Tantalum - Raw Materials and Processing
Typical Market Specifications
Tantalite on the international market generally contains a minimum of 30% Ta2O5, while lower grade material with a minimum of 20% Ta2O5 may also be of interest. The payable value is based on the Ta2O5 content alone, any Nb2O5 is generally ignored.
Should material contain mainly Nb2O5 and only little Ta2O5, then it would be sold as columbite and should contain a minimum of 50% Nb2O5. The payable value is based on the Nb2O5+Ta2O5 content payable entirely as Nb2O5; the Ta2O5 content is not paid a higher rate.
The tantalum and niobium minerals often contain somewhat elevated levels of naturally occurring thorium and uranium, usually high enough for them to be classified as radioactive for handling and transport. It is incumbent on any producer or trader to also analyse for Th and U in order to demonstrate whether the material is radioactive or not. As a guide, these elements are of concern for the purpose of mining and handling at levels above 1 Bq/g, a level obtained from e.g. 0.013% ThO2 plus 0.0048% U3O8, whereas for transport the levels of concern are an order of magnitude higher, i.e. 10 Bq/g or 0.13% ThO2 plus 0.048% U3O8.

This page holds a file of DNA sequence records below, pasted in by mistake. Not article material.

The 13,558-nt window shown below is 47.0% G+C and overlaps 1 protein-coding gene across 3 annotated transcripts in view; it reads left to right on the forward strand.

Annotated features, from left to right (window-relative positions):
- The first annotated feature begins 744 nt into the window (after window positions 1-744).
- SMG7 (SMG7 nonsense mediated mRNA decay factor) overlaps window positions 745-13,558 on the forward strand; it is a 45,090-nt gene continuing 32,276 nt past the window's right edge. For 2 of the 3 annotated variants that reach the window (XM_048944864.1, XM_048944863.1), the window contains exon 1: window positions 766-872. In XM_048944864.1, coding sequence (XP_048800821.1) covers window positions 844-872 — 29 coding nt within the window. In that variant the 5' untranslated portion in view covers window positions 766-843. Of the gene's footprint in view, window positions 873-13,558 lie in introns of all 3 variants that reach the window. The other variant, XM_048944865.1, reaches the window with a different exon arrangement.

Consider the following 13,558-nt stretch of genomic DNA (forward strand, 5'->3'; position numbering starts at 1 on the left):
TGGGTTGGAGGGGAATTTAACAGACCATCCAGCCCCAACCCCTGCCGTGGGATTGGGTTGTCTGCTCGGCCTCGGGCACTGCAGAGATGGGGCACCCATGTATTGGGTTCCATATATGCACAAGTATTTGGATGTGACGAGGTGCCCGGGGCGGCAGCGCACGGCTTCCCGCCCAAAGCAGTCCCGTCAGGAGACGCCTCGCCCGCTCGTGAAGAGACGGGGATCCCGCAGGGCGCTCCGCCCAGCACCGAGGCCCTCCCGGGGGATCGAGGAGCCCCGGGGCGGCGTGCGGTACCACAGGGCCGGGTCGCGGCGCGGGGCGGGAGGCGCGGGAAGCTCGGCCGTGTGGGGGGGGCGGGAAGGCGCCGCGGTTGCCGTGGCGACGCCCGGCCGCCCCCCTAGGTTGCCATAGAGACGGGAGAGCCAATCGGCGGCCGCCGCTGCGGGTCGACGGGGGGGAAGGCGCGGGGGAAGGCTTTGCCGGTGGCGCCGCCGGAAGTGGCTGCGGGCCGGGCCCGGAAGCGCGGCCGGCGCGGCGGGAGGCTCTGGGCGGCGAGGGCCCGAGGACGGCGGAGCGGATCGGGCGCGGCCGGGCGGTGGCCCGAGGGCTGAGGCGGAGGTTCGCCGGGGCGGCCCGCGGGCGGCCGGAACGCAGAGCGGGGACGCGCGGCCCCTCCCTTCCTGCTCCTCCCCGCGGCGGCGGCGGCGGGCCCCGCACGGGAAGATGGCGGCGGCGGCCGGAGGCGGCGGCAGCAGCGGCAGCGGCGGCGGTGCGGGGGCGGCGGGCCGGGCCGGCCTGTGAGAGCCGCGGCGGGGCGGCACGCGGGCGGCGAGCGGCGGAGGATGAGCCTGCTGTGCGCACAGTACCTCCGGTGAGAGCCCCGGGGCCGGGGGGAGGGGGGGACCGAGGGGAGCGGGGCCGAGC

The T.I.C. as an international association is not allowed to gather data on nor discuss prices, forecasting or future trends, as this would be against our Charter and may raise antitrust and competition law concerns.
It is important to understand that there are no official prices for tantalum or niobium commodities, as these metals are not traded on any metal exchange (London Metal Exchange or other). The price is determined solely by negotiation between buyer and seller.
Some price data may be found in the metals press or in publications, whether printed or on the internet. Examples of the metals press include Asian Metal, Metal Pages, Platts and Ryan’s Notes, which regularly publish subscription-based information on market prices. Their web addresses are:
To work out how to determine the value of a tantalum mineral, the main principle is that only the quantity of Ta2O5 contained is paid for, not the whole bulk of material. Basically the weight of material is multiplied by the percentage grade e.g. 30%, then multiplied by the pricing rate of X $/lb Ta2O5. Note that while our industry statistics have moved to metric units, the traditional valuation basis of $/lb Ta2O5 contained is likely to continue.
[Value tantalite] = weight of material x 30% [x conversion to lb if necessary] x X$ / lb Ta2O5
In theory it does not matter whether the material is 30% or 40%, by applying the percentage the quantity paid for is automatically adjusted; sliding scales according to grade are not known of. There may possibly be fixed discounts or premiums for grades significantly below or above the 30% to 50% range.
The content of Nb2O5 in tantalum minerals is ignored as their contribution would generally be minimal due to the price difference between Nb and Ta.
Production of Raw Materials